This post is the fifth in a series focused on customer communications in the digital era
We’ve talked about some really great topics throughout this series – building personal connections, customer decision making, earned media, social media and brand communities. And an underlying theme throughout all of this, really, is the impact of emotions on loyalty and consumer-brand relationships.
Starbucks is a great example of this in action. I recently noticed the sign in the photo below, which is simply a great case of a Fortune 500 company making an effort to connect with consumers. When I mentioned this during a meeting, someone spoke up and said that he was recently traveling abroad and, after just two days, the Starbucks staff recognized him and called him by name. The Starbucks culture makes customers feel welcome and, clearly, Starbucks recognizes the importance of emotion in developing lifetime relationships with their customers.
In this vein, emotions can’t just be evoked by a set of business rules; they must be embedded into the organization’s culture like Starbucks does. To me, the benefits of emotions on brand loyalty seem quite obvious in that a positive brand interaction experience will most likely lead to repeat purchases and recommendations. But sitting at the heart of these emotional connections is content.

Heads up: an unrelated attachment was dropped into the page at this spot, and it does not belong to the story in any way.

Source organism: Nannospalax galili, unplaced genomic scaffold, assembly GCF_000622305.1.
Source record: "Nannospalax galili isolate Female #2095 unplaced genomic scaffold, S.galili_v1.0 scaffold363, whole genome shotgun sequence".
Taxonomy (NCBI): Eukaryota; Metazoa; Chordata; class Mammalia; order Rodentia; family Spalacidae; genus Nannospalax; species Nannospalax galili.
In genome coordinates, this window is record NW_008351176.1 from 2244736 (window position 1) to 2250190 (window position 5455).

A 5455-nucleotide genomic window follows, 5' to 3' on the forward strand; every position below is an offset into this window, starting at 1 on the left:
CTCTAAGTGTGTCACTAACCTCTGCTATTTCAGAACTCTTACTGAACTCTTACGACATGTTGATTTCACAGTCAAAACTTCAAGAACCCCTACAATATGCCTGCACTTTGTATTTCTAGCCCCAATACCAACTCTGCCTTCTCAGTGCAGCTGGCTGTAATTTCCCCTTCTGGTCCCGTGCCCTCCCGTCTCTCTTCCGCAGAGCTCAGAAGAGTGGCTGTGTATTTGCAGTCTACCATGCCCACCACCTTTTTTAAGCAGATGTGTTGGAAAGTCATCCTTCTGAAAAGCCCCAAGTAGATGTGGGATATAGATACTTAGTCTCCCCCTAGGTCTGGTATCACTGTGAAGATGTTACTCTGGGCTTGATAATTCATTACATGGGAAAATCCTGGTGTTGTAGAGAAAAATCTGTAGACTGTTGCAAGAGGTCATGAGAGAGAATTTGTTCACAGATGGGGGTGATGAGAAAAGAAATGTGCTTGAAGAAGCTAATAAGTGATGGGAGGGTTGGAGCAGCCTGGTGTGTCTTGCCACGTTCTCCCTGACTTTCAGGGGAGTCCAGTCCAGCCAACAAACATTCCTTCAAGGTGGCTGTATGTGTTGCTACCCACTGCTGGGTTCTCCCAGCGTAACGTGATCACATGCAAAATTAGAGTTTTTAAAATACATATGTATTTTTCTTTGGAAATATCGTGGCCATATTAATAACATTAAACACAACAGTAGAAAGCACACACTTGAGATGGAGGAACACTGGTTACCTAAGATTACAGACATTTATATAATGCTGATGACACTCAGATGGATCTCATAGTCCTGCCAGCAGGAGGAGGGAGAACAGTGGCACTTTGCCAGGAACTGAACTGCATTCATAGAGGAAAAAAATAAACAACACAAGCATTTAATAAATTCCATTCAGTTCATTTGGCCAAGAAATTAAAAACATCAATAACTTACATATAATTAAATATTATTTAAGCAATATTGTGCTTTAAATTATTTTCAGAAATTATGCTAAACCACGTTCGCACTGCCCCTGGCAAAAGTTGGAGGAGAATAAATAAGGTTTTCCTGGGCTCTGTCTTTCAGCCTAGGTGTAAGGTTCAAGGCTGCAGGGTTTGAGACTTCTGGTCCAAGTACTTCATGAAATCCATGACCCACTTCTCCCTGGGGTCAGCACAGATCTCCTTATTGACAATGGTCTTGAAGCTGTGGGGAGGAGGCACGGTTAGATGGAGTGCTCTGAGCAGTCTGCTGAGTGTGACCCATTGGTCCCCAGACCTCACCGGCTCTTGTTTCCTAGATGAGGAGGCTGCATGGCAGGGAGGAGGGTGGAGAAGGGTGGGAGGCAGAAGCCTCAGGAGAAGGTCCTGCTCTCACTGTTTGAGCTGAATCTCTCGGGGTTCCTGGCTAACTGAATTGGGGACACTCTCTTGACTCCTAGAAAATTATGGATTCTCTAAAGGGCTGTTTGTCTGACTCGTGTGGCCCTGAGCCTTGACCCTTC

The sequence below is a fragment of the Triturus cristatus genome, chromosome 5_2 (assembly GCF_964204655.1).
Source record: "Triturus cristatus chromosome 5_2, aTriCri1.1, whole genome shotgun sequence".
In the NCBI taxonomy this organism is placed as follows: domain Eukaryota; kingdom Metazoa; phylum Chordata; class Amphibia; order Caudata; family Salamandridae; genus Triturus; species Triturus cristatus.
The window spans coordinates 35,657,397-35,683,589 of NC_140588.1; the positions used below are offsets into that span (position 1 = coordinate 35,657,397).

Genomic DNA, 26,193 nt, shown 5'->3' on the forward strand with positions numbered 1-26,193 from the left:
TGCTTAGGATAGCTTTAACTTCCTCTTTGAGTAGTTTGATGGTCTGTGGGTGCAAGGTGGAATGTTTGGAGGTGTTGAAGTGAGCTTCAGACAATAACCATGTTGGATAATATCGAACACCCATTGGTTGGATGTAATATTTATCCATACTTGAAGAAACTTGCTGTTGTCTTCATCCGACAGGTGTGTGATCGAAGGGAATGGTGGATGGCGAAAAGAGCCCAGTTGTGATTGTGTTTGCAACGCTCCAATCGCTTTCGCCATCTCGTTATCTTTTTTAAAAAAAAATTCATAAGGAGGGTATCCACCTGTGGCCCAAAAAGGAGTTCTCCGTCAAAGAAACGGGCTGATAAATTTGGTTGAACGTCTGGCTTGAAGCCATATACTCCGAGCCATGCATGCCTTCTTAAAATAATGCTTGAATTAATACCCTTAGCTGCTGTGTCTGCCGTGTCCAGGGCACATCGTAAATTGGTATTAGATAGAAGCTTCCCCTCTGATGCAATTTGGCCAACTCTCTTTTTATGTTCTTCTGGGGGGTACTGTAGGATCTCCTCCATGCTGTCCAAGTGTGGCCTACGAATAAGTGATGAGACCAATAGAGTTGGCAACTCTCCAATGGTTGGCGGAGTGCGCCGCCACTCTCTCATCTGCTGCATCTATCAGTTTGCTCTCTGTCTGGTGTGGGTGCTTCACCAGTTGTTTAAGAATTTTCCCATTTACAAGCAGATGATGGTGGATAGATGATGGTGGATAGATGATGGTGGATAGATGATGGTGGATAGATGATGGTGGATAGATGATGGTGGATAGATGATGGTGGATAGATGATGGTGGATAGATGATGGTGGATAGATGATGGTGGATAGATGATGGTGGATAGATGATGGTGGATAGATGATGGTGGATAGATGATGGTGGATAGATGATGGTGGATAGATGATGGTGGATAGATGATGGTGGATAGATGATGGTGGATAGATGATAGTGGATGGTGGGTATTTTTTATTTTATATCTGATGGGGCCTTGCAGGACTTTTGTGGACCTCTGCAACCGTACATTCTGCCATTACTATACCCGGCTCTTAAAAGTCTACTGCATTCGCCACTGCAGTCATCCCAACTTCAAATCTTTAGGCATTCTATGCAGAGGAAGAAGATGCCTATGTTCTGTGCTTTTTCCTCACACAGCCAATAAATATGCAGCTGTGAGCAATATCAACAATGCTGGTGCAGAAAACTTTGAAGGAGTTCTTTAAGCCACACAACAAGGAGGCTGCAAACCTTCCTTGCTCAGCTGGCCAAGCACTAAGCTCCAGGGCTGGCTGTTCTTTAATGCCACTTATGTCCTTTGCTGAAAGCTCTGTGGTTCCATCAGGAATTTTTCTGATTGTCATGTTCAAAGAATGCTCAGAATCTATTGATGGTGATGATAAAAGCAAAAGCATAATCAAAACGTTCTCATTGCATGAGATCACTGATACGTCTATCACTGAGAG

If you think about the relationship between an organization and the consumer, the role of marketing is to connect with the audience. This is done by providing information that’s of interest – in other words, content. But effective customer communications goes beyond simply good content and ensures the whole experience is positive by also focusing on how the message is actually delivered.
Most organizations work hard at getting to know the customer and determining what offers are relevant, but what we don’t really think about is how best to deliver that message. For instance, my eyesight’s not that great, so when I receive digital messages I like to read them a different way (i.e. bigger font) than the way my children prefer to read them. This is the whole basis behind a responsive website, for example, which identifies the device you’re using and presents content based on what’s best for it. So, if you’re on a MacBook, the content looks a different way than if you were using a Smartphone or a PC.
This responsiveness and customization is key – this is the how of delivery and goes hand in hand with a positive experience. In this way, customer insight is going beyond only sending the right message, but also now the way it is portrayed. With each message tailored to its audience, organizations are one step closer to evoking positive brand emotions and, in return, greater brand loyalty.